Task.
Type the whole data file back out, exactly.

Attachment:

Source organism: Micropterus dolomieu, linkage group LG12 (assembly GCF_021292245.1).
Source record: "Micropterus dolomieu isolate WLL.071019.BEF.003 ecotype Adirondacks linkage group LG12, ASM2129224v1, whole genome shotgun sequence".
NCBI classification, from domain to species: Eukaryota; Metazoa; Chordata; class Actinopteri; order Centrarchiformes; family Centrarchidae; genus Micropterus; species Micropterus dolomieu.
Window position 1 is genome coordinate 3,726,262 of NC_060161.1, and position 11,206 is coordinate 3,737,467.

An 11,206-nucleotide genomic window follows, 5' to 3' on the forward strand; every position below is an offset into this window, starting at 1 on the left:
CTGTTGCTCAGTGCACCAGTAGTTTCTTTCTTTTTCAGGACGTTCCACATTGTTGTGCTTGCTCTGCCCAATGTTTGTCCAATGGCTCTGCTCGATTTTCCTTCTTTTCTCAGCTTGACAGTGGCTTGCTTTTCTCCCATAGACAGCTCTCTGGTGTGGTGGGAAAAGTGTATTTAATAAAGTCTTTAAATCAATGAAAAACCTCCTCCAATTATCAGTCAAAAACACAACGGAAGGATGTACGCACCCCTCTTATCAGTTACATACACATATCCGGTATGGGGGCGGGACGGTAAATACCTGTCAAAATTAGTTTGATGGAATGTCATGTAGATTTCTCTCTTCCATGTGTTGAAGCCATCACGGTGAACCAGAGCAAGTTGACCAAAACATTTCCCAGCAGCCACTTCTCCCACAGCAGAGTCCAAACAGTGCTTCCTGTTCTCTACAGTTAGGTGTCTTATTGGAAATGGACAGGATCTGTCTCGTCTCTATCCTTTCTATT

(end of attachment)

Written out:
Source organism: Micropterus dolomieu, linkage group LG12 (assembly GCF_021292245.1).
Source record: "Micropterus dolomieu isolate WLL.071019.BEF.003 ecotype Adirondacks linkage group LG12, ASM2129224v1, whole genome shotgun sequence".
NCBI classification, from domain to species: Eukaryota; Metazoa; Chordata; class Actinopteri; order Centrarchiformes; family Centrarchidae; genus Micropterus; species Micropterus dolomieu.
Window position 1 is genome coordinate 3,726,262 of NC_060161.1, and position 11,206 is coordinate 3,737,467.

An 11,206-nucleotide genomic window follows, 5' to 3' on the forward strand; every position below is an offset into this window, starting at 1 on the left:
CTGTTGCTCAGTGCACCAGTAGTTTCTTTCTTTTTCAGGACGTTCCACATTGTTGTGCTTGCTCTGCCCAATGTTTGTCCAATGGCTCTGCTCGATTTTCCTTCTTTTCTCAGCTTGACAGTGGCTTGCTTTTCTCCCATAGACAGCTCTCTGGTGTGGTGGGAAAAGTGTATTTAATAAAGTCTTTAAATCAATGAAAAACCTCCTCCAATTATCAGTCAAAAACACAACGGAAGGATGTACGCACCCCTCTTATCAGTTACATACACATATCCGGTATGGGGGCGGGACGGTAAATACCTGTCAAAATTAGTTTGATGGAATGTCATGTAGATTTCTCTCTTCCATGTGTTGAAGCCATCACGGTGAACCAGAGCAAGTTGACCAAAACATTTCCCAGCAGCCACTTCTCCCACAGCAGAGTCCAAACAGTGCTTCCTGTTCTCTACAGTTAGGTGTCTTATTGGAAATGGACAGGATCTGTCTCGTCTCTATCCTTTCTATT